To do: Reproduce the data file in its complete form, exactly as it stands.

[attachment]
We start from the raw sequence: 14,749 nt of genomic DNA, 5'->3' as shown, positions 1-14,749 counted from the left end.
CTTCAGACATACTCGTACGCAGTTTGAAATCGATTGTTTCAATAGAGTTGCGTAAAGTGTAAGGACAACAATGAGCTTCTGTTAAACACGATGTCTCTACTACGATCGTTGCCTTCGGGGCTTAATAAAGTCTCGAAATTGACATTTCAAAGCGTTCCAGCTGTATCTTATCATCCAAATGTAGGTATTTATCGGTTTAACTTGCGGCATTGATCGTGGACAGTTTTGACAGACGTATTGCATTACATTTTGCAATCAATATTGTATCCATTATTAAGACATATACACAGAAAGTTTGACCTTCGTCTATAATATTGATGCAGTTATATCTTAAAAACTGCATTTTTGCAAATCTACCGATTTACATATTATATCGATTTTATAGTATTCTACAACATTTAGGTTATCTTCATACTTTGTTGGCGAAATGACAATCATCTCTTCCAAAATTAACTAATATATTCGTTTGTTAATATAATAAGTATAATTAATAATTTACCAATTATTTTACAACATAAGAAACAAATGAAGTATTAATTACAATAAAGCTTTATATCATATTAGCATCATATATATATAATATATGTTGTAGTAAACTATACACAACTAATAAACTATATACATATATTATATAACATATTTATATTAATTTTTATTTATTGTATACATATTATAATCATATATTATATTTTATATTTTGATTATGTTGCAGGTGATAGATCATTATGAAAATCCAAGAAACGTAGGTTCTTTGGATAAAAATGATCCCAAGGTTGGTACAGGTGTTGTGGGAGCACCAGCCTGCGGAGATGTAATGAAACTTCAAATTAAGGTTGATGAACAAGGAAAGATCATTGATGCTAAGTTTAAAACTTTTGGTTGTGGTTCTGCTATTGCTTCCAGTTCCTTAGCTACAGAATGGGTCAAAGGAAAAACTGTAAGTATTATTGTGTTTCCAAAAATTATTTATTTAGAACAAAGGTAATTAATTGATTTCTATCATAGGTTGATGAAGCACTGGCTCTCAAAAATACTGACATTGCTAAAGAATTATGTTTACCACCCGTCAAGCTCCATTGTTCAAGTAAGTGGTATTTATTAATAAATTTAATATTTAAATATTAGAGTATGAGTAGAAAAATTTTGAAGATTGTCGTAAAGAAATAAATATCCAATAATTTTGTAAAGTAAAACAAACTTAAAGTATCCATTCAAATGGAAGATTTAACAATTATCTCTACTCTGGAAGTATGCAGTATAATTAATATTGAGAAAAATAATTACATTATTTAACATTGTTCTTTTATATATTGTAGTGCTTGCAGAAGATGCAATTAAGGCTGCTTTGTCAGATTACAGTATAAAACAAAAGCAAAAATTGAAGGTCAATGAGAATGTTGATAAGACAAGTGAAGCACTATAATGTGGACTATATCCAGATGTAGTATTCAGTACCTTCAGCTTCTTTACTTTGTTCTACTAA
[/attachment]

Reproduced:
We start from the raw sequence: 14,749 nt of genomic DNA, 5'->3' as shown, positions 1-14,749 counted from the left end.
CTTCAGACATACTCGTACGCAGTTTGAAATCGATTGTTTCAATAGAGTTGCGTAAAGTGTAAGGACAACAATGAGCTTCTGTTAAACACGATGTCTCTACTACGATCGTTGCCTTCGGGGCTTAATAAAGTCTCGAAATTGACATTTCAAAGCGTTCCAGCTGTATCTTATCATCCAAATGTAGGTATTTATCGGTTTAACTTGCGGCATTGATCGTGGACAGTTTTGACAGACGTATTGCATTACATTTTGCAATCAATATTGTATCCATTATTAAGACATATACACAGAAAGTTTGACCTTCGTCTATAATATTGATGCAGTTATATCTTAAAAACTGCATTTTTGCAAATCTACCGATTTACATATTATATCGATTTTATAGTATTCTACAACATTTAGGTTATCTTCATACTTTGTTGGCGAAATGACAATCATCTCTTCCAAAATTAACTAATATATTCGTTTGTTAATATAATAAGTATAATTAATAATTTACCAATTATTTTACAACATAAGAAACAAATGAAGTATTAATTACAATAAAGCTTTATATCATATTAGCATCATATATATATAATATATGTTGTAGTAAACTATACACAACTAATAAACTATATACATATATTATATAACATATTTATATTAATTTTTATTTATTGTATACATATTATAATCATATATTATATTTTATATTTTGATTATGTTGCAGGTGATAGATCATTATGAAAATCCAAGAAACGTAGGTTCTTTGGATAAAAATGATCCCAAGGTTGGTACAGGTGTTGTGGGAGCACCAGCCTGCGGAGATGTAATGAAACTTCAAATTAAGGTTGATGAACAAGGAAAGATCATTGATGCTAAGTTTAAAACTTTTGGTTGTGGTTCTGCTATTGCTTCCAGTTCCTTAGCTACAGAATGGGTCAAAGGAAAAACTGTAAGTATTATTGTGTTTCCAAAAATTATTTATTTAGAACAAAGGTAATTAATTGATTTCTATCATAGGTTGATGAAGCACTGGCTCTCAAAAATACTGACATTGCTAAAGAATTATGTTTACCACCCGTCAAGCTCCATTGTTCAAGTAAGTGGTATTTATTAATAAATTTAATATTTAAATATTAGAGTATGAGTAGAAAAATTTTGAAGATTGTCGTAAAGAAATAAATATCCAATAATTTTGTAAAGTAAAACAAACTTAAAGTATCCATTCAAATGGAAGATTTAACAATTATCTCTACTCTGGAAGTATGCAGTATAATTAATATTGAGAAAAATAATTACATTATTTAACATTGTTCTTTTATATATTGTAGTGCTTGCAGAAGATGCAATTAAGGCTGCTTTGTCAGATTACAGTATAAAACAAAAGCAAAAATTGAAGGTCAATGAGAATGTTGATAAGACAAGTGAAGCACTATAATGTGGACTATATCCAGATGTAGTATTCAGTACCTTCAGCTTCTTTACTTTGTTCTACTAA